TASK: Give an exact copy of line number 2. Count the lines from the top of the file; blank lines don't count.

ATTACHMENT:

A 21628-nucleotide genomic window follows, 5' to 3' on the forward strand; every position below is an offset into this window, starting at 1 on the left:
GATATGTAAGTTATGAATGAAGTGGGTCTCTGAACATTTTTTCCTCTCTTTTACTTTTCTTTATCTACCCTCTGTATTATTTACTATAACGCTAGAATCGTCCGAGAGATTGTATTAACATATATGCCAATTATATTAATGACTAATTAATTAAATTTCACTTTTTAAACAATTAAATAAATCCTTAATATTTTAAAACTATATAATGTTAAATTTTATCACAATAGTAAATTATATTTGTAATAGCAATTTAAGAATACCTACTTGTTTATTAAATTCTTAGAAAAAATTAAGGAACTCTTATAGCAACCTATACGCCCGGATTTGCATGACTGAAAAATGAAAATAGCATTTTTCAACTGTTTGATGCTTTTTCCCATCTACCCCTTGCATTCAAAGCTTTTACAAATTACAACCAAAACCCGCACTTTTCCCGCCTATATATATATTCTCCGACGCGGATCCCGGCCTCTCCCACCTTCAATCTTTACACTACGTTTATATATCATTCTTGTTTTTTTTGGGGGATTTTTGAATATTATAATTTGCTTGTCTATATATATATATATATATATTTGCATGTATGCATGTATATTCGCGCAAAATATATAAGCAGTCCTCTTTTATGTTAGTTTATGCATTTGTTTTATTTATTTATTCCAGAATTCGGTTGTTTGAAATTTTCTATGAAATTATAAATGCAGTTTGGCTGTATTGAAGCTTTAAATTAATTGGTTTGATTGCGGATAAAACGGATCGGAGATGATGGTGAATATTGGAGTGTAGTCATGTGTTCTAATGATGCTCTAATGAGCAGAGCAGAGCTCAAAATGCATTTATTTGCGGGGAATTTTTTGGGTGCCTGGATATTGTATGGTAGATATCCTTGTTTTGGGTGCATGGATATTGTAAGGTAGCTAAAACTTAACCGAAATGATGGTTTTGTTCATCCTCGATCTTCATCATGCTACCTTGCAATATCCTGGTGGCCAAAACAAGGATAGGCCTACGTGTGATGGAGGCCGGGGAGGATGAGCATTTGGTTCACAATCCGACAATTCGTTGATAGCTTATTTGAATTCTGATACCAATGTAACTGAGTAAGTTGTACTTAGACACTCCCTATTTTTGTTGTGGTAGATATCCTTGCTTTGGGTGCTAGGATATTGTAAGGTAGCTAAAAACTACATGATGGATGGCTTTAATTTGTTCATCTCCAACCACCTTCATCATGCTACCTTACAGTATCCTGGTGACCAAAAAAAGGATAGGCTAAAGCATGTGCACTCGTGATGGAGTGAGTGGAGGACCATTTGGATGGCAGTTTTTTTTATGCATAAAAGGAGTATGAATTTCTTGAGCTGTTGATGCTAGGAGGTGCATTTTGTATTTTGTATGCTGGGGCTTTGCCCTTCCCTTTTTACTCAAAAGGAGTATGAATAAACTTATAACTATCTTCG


GATATGTAAGTTATGAATGAAGTGGGTCTCTGAACATTTTTTCCTCTCTTTTACTTTTCTTTATCTACCCTCTGTATTATTTACTATAACGCTAGAATCGTCCGAGAGATTGTATTAACATATATGCCAATTATATTAATGACTAATTAATTAAATTTCACTTTTTAAACAATTAAATAAATCCTTAATATTTTAAAACTATATAATGTTAAATTTTATCACAATAGTAAATTATATTTGTAATAGCAATTTAAGAATACCTACTTGTTTATTAAATTCTTAGAAAAAATTAAGGAACTCTTATAGCAACCTATACGCCCGGATTTGCATGACTGAAAAATGAAAATAGCATTTTTCAACTGTTTGATGCTTTTTCCCATCTACCCCTTGCATTCAAAGCTTTTACAAATTACAACCAAAACCCGCACTTTTCCCGCCTATATATATATTCTCCGACGCGGATCCCGGCCTCTCCCACCTTCAATCTTTACACTACGTTTATATATCATTCTTGTTTTTTTTGGGGGATTTTTGAATATTATAATTTGCTTGTCTATATATATATATATATATATTTGCATGTATGCATGTATATTCGCGCAAAATATATAAGCAGTCCTCTTTTATGTTAGTTTATGCATTTGTTTTATTTATTTATTCCAGAATTCGGTTGTTTGAAATTTTCTATGAAATTATAAATGCAGTTTGGCTGTATTGAAGCTTTAAATTAATTGGTTTGATTGCGGATAAAACGGATCGGAGATGATGGTGAATATTGGAGTGTAGTCATGTGTTCTAATGATGCTCTAATGAGCAGAGCAGAGCTCAAAATGCATTTATTTGCGGGGAATTTTTTGGGTGCCTGGATATTGTATGGTAGATATCCTTGTTTTGGGTGCATGGATATTGTAAGGTAGCTAAAACTTAACCGAAATGATGGTTTTGTTCATCCTCGATCTTCATCATGCTACCTTGCAATATCCTGGTGGCCAAAACAAGGATAGGCCTACGTGTGATGGAGGCCGGGGAGGATGAGCATTTGGTTCACAATCCGACAATTCGTTGATAGCTTATTTGAATTCTGATACCAATGTAACTGAGTAAGTTGTACTTAGACACTCCCTATTTTTGTTGTGGTAGATATCCTTGCTTTGGGTGCTAGGATATTGTAAGGTAGCTAAAAACTACATGATGGATGGCTTTAATTTGTTCATCTCCAACCACCTTCATCATGCTACCTTACAGTATCCTGGTGACCAAAAAAAGGATAGGCTAAAGCATGTGCACTCGTGATGGAGTGAGTGGAGGACCATTTGGATGGCAGTTTTTTTTATGCATAAAAGGAGTATGAATTTCTTGAGCTGTTGATGCTAGGAGGTGCATTTTGTATTTTGTATGCTGGGGCTTTGCCCTTCCCTTTTTACTCAAAAGGAGTATGAATAAACTTATAACTATCTTCG